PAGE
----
The new technology is also conducive to fewer job classifications. Reductions can occur because the activities involved in working with Advanced Manufacturing Technology -like monitoring and maintenance- are largely the same. So there's less need to differentiate among similar jobs throughout the factory.

Work Team Structure

Advanced Manufacturing Technology has resulted in the increase of teams on the shopfloor. This has come about due to a number of reasons. Interdependence makes it less feasible to hold people accountable for a single bounded task. Teams help create a sense of responsibility among lower level employees, a critical need of AMT.

Compensation & Appraisal

Changes in job design and work structure affect how employees are appraised and compensated at the plants. Policies concerning pay levels, salary versus hourly status, and bases for pay progression all need to be reviewed once the shift is made from the traditional mass production system to the Advanced Manufacturing Technology .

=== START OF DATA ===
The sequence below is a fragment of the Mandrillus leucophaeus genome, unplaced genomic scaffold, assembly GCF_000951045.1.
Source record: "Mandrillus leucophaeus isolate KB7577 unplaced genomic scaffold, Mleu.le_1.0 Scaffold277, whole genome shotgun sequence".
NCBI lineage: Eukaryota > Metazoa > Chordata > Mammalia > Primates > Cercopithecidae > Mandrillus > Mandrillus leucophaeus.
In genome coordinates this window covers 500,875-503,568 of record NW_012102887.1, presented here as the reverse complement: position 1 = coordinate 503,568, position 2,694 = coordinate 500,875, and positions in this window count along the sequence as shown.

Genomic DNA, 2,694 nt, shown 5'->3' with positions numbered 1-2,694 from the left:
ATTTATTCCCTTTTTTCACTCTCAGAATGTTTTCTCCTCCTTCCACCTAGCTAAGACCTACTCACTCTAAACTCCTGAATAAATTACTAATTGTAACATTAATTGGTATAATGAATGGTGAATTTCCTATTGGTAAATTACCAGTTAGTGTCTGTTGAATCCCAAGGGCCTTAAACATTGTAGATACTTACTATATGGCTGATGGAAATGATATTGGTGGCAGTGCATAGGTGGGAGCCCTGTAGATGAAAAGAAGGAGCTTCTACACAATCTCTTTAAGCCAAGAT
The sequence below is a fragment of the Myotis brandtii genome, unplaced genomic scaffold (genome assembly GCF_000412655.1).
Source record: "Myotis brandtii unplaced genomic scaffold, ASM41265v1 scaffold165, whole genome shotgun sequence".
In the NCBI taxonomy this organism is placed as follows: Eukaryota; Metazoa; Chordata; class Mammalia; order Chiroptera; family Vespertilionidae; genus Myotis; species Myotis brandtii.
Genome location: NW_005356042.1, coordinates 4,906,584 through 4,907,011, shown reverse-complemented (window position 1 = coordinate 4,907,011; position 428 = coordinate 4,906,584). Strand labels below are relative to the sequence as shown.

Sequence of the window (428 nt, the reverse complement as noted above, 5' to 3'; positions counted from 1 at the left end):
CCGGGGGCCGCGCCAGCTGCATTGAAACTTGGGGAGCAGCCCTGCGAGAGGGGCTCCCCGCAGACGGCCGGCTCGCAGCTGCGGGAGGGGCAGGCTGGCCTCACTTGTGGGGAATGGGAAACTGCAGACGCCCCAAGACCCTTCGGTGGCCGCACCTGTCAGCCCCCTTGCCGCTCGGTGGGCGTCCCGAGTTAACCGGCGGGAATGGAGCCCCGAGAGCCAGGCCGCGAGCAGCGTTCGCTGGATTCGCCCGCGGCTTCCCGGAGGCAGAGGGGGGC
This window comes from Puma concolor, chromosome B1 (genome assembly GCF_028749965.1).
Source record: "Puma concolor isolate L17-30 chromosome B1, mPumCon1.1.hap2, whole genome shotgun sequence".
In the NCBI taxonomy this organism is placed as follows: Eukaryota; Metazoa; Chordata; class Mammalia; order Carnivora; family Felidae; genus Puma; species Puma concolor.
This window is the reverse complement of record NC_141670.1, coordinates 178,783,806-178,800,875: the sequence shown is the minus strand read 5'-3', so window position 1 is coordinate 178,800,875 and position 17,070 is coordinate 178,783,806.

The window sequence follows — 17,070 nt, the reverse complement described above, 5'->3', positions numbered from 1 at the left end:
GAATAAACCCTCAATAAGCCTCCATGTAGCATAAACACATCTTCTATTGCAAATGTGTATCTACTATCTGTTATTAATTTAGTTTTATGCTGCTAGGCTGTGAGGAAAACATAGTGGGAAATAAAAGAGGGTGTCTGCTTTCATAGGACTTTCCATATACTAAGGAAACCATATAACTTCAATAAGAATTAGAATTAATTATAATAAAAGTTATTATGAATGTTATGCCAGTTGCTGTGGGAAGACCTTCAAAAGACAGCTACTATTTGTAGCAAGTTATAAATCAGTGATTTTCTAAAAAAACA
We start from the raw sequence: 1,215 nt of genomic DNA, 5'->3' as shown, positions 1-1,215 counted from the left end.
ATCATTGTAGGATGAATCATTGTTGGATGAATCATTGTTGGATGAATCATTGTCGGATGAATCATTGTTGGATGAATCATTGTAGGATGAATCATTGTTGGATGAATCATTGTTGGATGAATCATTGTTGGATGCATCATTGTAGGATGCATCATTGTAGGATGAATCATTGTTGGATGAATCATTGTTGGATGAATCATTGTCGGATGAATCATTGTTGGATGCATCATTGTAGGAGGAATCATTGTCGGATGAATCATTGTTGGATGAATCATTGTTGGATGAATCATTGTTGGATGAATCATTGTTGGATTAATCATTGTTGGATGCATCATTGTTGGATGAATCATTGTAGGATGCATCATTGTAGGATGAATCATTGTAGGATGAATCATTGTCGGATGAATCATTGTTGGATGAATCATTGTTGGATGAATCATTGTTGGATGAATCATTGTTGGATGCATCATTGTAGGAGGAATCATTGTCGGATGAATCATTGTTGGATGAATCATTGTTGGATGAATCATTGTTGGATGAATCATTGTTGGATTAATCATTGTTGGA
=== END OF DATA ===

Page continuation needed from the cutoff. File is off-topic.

A tactic used by some organisations is that standard job classifications have been replaced with pay for knowledge systems, which adjust worker's wages according to their mastery of 'work modules', or clusters of tasks. Workers decide, with advice, what modules they will learn, and they develop plans for getting the training and experience they will need

Selection and Training

Management has to revise and upgrade the way it selects and trains workers for Advanced Manufacturing Technology. In general the ability to learn is more important than experience. Innovative selection procedures have been devised at plants employing the Advanced Manufacturing Technology around the world. Only those workers are to be selected who show a certain level of commitment to the philosophy of Advanced Manufacturing Technology. This can be tested by various scientifically devised recruitment means.